12 Monkeys

Reviewed By MP Bartley
Posted 09/15/04 23:31:16

"Tough. Complex. Hurts Your Brain. These Are Good Things."
5 stars (Awesome)

Terry Gilliam is one of the most uncompromising 'commercial' directors out there. His films are resolutely dense, unfriendly and absolutely unlike anything else out there. They're also stylish, intelligent and challenging. 'Brazil' was full strength Gilliam, and '12 Monkeys' isn't far behind.

It's easy to see why investors and producers are wary of Gilliam. He doesn't do easy to follow plots. He doesn't like happy endings (Brazil has a blacker-than-black ending and even the 'kids film' Time Bandits ends with our 12 year old hero orphaned when his parents are blown up by a lump of calcified Satan).
And he takes a perverse glee in his casting.

Who else at the time would take Bruce Willis, fresh of the 'Die Hard's' and numerous other frat-boy roles and cast him as a bald, delusional, monosyllabic, mumbling freak from the future. There's no one-liners or 'Yipee-ki-yay' here.

Who else would take pretty Brad Pitt and cast him as a greasy, unkempt psychotic intent on armageddon?

Terry Gilliam that's who. His artistic bravery knows no bounds.

It's 2035 and 99% of the human race has been wiped out by a plague. The few survivors have been forced underground while a new animal kingdom rules the surface. A group of scientists have developed a time machine however and have formulated a plan. All they know about the disease is that it was released by a militant group called the 12 Monkeys. They plan to send a volunteer, Cole (Bruce Willis) back in time to 1996 and find the group and the beginnings of the virus so they can affect its development and halt the plague before it begins. Cole initially ends up in an asylum under the watch of Dr. Kathryn Railly (Madeleine Stowe) and thinks he's found the founder of 12 Monkeys - fellow inmate Jeffrey Goines (Brad Pitt). Now all he has to do is to escape from the asylum, get word back to the future and save the world - but not in your typical Bruce Willis style. And can we really trust Cole's unhinged mind anyway to tell us what's going on?

It's a set up ripe for a Gilliam flight of fancy and he doesn't disappoint as his fertile imagination lets rip here. '12 Monkeys' looks like a younger brother of 'Brazil' with its nightmarish vision of the future. It's all copper tubings, dirty machinery and grubby polythene sheets covering everything. It's a delirious, grim view of hell on earth and makes you wonder if the survivors were the lucky ones after all. But when Cole trips back to 1990's Baltimore, Gilliam makes it look like the beginning of the end. It's a world that seems to be crumbling away, the streets filling with trash and the countryside skeletal and dying. It makes you wonder if the world is ever going to be saved, with the films chilly, hushed atmosphere creating a perpetual sense of creepy unease.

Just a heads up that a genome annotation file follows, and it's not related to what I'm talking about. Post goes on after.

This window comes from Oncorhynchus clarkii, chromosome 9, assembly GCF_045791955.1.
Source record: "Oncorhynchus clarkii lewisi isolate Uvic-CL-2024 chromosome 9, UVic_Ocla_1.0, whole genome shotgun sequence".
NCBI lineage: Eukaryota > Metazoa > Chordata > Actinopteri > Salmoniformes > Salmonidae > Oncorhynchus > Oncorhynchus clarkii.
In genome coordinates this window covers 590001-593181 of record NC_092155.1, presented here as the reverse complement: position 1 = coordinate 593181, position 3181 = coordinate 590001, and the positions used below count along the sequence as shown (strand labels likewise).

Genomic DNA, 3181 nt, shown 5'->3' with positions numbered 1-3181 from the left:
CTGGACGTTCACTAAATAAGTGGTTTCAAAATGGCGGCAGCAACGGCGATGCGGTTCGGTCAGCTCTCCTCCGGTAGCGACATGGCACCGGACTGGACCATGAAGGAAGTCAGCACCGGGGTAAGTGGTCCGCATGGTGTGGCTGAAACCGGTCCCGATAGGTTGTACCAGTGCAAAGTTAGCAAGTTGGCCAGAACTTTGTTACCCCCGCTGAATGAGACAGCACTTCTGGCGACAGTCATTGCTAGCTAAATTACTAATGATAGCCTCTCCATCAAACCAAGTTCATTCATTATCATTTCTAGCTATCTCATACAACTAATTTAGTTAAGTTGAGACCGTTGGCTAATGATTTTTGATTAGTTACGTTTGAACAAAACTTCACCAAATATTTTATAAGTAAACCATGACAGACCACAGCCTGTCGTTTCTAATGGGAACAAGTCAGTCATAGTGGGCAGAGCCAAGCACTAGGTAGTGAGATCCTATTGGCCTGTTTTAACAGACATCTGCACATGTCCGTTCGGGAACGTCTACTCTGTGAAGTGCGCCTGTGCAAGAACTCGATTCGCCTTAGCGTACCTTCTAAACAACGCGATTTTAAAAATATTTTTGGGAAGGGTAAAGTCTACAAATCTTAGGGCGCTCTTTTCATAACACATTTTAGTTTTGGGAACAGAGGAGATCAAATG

'12 Monkeys' proves that Gilliam is one of cinemas great visualists, as he frames things at an angle, tilts the camera awkwardly and films inmate cells from an impossibly high ceiling. It all creates a dizzying sense of disorientation and distrust in what you're seeing. This appropriately fits the film as it flits back and forth between the future, present and past constantly making you re-evaluate what you're seeing. Sometimes Gilliam's films can become too confusing for their own good, but that's not the case here. The compex plot starts to constrict itself in ever tightening circles, fitting the puzzle together and creating a circular logic that has a tragic resonance to it. Gilliam enjoys crafting downbeat and ambiguous endings and '12 Monkeys' has a doozy of a climax. It makes perfect sense yet leaves the audience yearning to know more as it opens up a whole other world of possibilities.

(On the '12 Monkeys' dvd, there's a documentary 'The Hamster Factor' where Gilliam admits he was initially planning to cut the film off earlier. Thankfully a producer convinced him otherwise as Gilliam's original ending doesn't provoke the debate that it should do).

The cast do stellar work too. Pitt is all ticks and showmanship as the loon Jeffrey, but it's an enjoyable performance all the same, crossing the line between funny and dangerous quite often. Stowe, an often underrated actress, has a difficult job of acting as the audience as she has to piece together the riddle of Coles mission. She does a great job however, and gives '12 Monkeys' a very human focus as she's pulled along with Cole and the truth slowly begins to dawn on her.

And then there's Bruce. See, here's the thing about Bruce Willis. Deep down we (and he probably) know that he could be a great actor if he just applied himself and stopped doing lazy crap like 'The Whole Ten Yards' and 'Tears of the Sun'. Because he's terrific here, and no-one does moody and tortured quite like Willis. He utterly buries himself in the performance and rids himself of his smug quips and smirks. He gives the potentially thin Cole real depth and character, and we feel the inner tragedy of a man who's seen the end of the world and feels powerless to prevent it. There's a lovely scene where Cole is in Railly's car and some music comes on the radio. The look on Willis' face as he loses himself to it is both moving and warming.

The three lead roles are all potentially bland, but the cast fill them with much much more.

'12 Monkeys' has the feel of a production of total conviction between the director and the cast, with them pulling together to create a film that goes beyond the genre trappings of sci-fi into something much more exciting, challenging and deep. It's arty yet accessible, complex but makes perfect sense, doom-ridden yet slyly hopefu, deeply scary but madly entertaining. It's magnificent and it's pure Gilliam.

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